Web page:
Jeff's entrepreneurial journey [22:48]
Building an award winning culture [35:44]
Undivided life explained [40:35]
How to build an Undivided Life [1:03:27]

Episode links:
Follow Jeff!

Show Notes Transcript

Jeff is the Co-Founder and Managing Partner of Undivided Life. A culture expert and nationally recognized motivational speaker with a passion for human formation and innovation, Jeff’s journey into serial entrepreneurship began at Texas A&M University, where during college, Jeff developed and launched the nation’s largest college safe-ride program to reduce drunk driving, CARPOOL.

Before Undivided Life, Jeff co-founded 5, an energy advisory firm, where he designed and implemented a culture architecture that propelled the firm to numerous accolades for growth, culture, innovation, and leadership. Jeff began his energy career at First Choice Power, where he served in several roles, including Vice President of Sales.   

Jeff lives in Irving, Texas, with his wife and their six kids.

Personal Awards: National Daily Point of Light Award, Texas Governor’s Volunteer Service Award, Texas A&M University 12 Under 12 Young Alumni Spotlight 

Company Awards: Best Companies to Work for in Texas, Texas Monthly (6x), Entrepreneur 360, Most Entrepreneurial Companies in America, Entrepreneur (3x), Best Workplaces in America, Inc Magazine (5x), Inc 5000 Fastest Growing Company List, Inc. Magazine (5x), America’s Fastest Growing Companies, Financial Times, Aggie 100 Fastest Growing Aggie-Owned Companies (4x), Best Small Workplaces in America, Fortune (5x), and more.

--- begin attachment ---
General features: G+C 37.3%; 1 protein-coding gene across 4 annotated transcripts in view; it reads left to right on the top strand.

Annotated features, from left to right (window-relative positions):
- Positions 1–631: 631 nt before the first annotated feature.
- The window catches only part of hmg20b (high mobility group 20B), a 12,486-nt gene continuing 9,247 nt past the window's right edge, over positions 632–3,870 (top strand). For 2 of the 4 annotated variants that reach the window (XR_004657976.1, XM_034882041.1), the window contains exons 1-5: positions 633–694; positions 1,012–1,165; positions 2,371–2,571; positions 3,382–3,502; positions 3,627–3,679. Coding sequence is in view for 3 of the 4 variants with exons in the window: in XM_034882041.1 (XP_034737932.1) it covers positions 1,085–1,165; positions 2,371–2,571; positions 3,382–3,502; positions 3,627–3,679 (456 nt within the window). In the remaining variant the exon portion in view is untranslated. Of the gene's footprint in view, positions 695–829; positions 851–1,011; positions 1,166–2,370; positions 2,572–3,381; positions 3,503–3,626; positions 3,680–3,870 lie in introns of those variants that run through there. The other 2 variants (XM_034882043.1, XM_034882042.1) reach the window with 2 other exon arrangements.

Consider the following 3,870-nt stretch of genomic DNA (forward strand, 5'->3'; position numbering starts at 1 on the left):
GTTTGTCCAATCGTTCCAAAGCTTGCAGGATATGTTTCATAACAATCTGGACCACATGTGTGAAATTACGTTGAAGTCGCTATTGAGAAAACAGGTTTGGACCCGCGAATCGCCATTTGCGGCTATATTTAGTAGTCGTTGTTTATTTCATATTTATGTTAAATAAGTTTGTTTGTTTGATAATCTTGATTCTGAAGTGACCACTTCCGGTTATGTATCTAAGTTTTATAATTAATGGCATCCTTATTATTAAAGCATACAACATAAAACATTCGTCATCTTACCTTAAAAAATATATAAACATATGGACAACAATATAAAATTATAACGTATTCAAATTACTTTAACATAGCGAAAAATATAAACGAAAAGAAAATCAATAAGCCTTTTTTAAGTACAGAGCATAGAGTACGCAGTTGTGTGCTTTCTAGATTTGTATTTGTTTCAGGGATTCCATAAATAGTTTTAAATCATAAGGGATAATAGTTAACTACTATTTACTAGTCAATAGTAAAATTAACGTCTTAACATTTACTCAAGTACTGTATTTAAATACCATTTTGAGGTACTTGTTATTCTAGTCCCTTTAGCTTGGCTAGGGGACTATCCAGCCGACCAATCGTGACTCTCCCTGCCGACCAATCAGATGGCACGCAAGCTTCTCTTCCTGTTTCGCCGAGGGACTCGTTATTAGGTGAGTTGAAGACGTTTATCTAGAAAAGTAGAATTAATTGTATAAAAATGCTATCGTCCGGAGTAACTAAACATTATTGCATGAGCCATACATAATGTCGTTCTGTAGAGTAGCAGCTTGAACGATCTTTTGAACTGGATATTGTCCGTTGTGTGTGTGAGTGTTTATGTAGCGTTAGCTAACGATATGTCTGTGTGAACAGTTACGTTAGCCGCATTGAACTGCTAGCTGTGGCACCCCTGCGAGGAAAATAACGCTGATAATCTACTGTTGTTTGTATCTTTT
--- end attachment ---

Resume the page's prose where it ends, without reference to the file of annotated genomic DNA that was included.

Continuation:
Don't forget to hit subscribe so you never miss a new episode and drop a review. It's the best way to support my growing podcast.
Subscribe or review on Apple Podcasts
Subscribe or review on Spotify

To your richest possible life!


Follow me for daily ideas about living a richer life.

Show Notes:

Second mountain in career [9:00]
The astounding story of Jeff stopped being afraid [12:53]
Jeff's entrepreneurial journey [22:48]
Building an award winning culture [35:44]
Undivided life explained [40:35]
How to build an Undivided Life [1:03:27]

Episode links:
Follow Jeff!